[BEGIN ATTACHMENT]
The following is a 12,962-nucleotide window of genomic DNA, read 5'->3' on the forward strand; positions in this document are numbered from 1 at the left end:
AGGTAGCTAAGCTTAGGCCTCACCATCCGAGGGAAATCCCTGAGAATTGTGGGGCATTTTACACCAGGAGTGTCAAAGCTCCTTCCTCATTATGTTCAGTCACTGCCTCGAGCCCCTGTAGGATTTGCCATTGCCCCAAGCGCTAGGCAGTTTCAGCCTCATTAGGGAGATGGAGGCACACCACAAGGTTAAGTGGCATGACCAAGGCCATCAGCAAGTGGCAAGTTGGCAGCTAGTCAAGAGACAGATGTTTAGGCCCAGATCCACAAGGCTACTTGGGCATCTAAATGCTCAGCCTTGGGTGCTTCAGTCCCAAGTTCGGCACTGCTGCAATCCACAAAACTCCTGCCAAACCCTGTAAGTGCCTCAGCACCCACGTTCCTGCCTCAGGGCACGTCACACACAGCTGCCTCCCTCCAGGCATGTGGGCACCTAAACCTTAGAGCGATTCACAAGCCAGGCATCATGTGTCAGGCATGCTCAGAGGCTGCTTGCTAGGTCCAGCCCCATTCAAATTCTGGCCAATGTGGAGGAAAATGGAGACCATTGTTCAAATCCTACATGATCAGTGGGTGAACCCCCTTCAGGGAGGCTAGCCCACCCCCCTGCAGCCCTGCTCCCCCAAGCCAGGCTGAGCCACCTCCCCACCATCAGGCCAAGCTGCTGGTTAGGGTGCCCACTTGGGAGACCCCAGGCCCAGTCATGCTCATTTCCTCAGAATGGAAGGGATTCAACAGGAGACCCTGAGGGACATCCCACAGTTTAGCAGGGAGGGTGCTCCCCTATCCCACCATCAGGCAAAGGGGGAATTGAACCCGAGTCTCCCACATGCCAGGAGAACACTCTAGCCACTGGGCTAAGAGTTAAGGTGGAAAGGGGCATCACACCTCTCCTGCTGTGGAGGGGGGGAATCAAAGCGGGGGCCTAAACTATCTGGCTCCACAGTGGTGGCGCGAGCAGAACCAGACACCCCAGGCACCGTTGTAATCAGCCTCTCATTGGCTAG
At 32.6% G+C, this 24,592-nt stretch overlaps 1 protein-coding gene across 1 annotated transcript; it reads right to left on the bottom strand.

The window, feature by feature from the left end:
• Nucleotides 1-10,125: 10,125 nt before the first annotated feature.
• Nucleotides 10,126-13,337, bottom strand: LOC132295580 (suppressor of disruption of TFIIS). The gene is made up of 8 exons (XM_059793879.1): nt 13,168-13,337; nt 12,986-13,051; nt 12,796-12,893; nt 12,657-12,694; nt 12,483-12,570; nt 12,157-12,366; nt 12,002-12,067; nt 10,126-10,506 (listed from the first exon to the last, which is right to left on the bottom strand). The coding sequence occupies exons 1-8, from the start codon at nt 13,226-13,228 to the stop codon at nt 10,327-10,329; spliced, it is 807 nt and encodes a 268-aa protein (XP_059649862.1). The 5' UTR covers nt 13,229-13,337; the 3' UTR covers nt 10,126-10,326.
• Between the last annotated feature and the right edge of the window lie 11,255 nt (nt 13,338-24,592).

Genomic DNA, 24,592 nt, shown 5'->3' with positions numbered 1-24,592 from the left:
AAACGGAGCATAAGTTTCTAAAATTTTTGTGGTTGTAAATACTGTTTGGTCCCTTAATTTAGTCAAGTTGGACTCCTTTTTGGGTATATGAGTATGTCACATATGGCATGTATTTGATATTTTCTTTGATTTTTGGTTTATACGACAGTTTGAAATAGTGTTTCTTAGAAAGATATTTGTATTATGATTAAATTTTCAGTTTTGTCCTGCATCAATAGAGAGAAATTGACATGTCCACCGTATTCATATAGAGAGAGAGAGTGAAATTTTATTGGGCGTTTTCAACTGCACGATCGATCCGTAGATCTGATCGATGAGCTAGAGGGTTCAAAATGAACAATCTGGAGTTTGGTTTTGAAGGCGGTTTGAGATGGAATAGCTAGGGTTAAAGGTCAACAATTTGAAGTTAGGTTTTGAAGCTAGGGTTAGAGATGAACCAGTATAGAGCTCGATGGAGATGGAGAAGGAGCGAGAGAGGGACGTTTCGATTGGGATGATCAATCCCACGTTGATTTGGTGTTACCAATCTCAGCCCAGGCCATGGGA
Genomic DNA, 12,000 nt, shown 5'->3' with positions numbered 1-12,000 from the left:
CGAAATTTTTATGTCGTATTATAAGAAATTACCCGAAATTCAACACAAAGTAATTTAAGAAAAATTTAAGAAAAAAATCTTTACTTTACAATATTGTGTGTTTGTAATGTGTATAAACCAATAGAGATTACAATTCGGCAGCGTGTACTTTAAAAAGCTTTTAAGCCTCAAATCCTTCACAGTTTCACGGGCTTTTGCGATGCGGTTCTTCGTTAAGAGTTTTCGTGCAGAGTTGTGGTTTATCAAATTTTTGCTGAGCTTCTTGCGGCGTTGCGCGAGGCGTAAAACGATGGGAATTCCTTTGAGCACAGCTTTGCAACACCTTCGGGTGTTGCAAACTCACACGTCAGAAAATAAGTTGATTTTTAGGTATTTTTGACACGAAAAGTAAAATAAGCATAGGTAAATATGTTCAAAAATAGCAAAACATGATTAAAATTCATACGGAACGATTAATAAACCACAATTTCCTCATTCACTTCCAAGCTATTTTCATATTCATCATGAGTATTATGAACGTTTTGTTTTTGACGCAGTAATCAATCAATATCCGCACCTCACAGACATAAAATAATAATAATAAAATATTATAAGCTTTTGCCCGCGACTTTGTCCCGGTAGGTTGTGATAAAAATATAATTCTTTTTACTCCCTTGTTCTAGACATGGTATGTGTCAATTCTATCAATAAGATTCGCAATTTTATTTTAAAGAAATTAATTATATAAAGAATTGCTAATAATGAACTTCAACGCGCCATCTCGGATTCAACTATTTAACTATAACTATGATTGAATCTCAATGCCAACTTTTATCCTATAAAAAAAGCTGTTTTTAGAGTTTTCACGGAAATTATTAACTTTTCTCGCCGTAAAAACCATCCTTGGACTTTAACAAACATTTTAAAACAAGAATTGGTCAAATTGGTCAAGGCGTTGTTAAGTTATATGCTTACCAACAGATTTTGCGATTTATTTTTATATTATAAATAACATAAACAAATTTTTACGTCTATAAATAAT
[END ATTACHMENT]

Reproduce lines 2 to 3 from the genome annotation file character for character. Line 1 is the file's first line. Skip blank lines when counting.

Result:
AGGTAGCTAAGCTTAGGCCTCACCATCCGAGGGAAATCCCTGAGAATTGTGGGGCATTTTACACCAGGAGTGTCAAAGCTCCTTCCTCATTATGTTCAGTCACTGCCTCGAGCCCCTGTAGGATTTGCCATTGCCCCAAGCGCTAGGCAGTTTCAGCCTCATTAGGGAGATGGAGGCACACCACAAGGTTAAGTGGCATGACCAAGGCCATCAGCAAGTGGCAAGTTGGCAGCTAGTCAAGAGACAGATGTTTAGGCCCAGATCCACAAGGCTACTTGGGCATCTAAATGCTCAGCCTTGGGTGCTTCAGTCCCAAGTTCGGCACTGCTGCAATCCACAAAACTCCTGCCAAACCCTGTAAGTGCCTCAGCACCCACGTTCCTGCCTCAGGGCACGTCACACACAGCTGCCTCCCTCCAGGCATGTGGGCACCTAAACCTTAGAGCGATTCACAAGCCAGGCATCATGTGTCAGGCATGCTCAGAGGCTGCTTGCTAGGTCCAGCCCCATTCAAATTCTGGCCAATGTGGAGGAAAATGGAGACCATTGTTCAAATCCTACATGATCAGTGGGTGAACCCCCTTCAGGGAGGCTAGCCCACCCCCCTGCAGCCCTGCTCCCCCAAGCCAGGCTGAGCCACCTCCCCACCATCAGGCCAAGCTGCTGGTTAGGGTGCCCACTTGGGAGACCCCAGGCCCAGTCATGCTCATTTCCTCAGAATGGAAGGGATTCAACAGGAGACCCTGAGGGACATCCCACAGTTTAGCAGGGAGGGTGCTCCCCTATCCCACCATCAGGCAAAGGGGGAATTGAACCCGAGTCTCCCACATGCCAGGAGAACACTCTAGCCACTGGGCTAAGAGTTAAGGTGGAAAGGGGCATCACACCTCTCCTGCTGTGGAGGGGGGGAATCAAAGCGGGGGCCTAAACTATCTGGCTCCACAGTGGTGGCGCGAGCAGAACCAGACACCCCAGGCACCGTTGTAATCAGCCTCTCATTGGCTAG
At 32.6% G+C, this 24,592-nt stretch overlaps 1 protein-coding gene across 1 annotated transcript; it reads right to left on the bottom strand.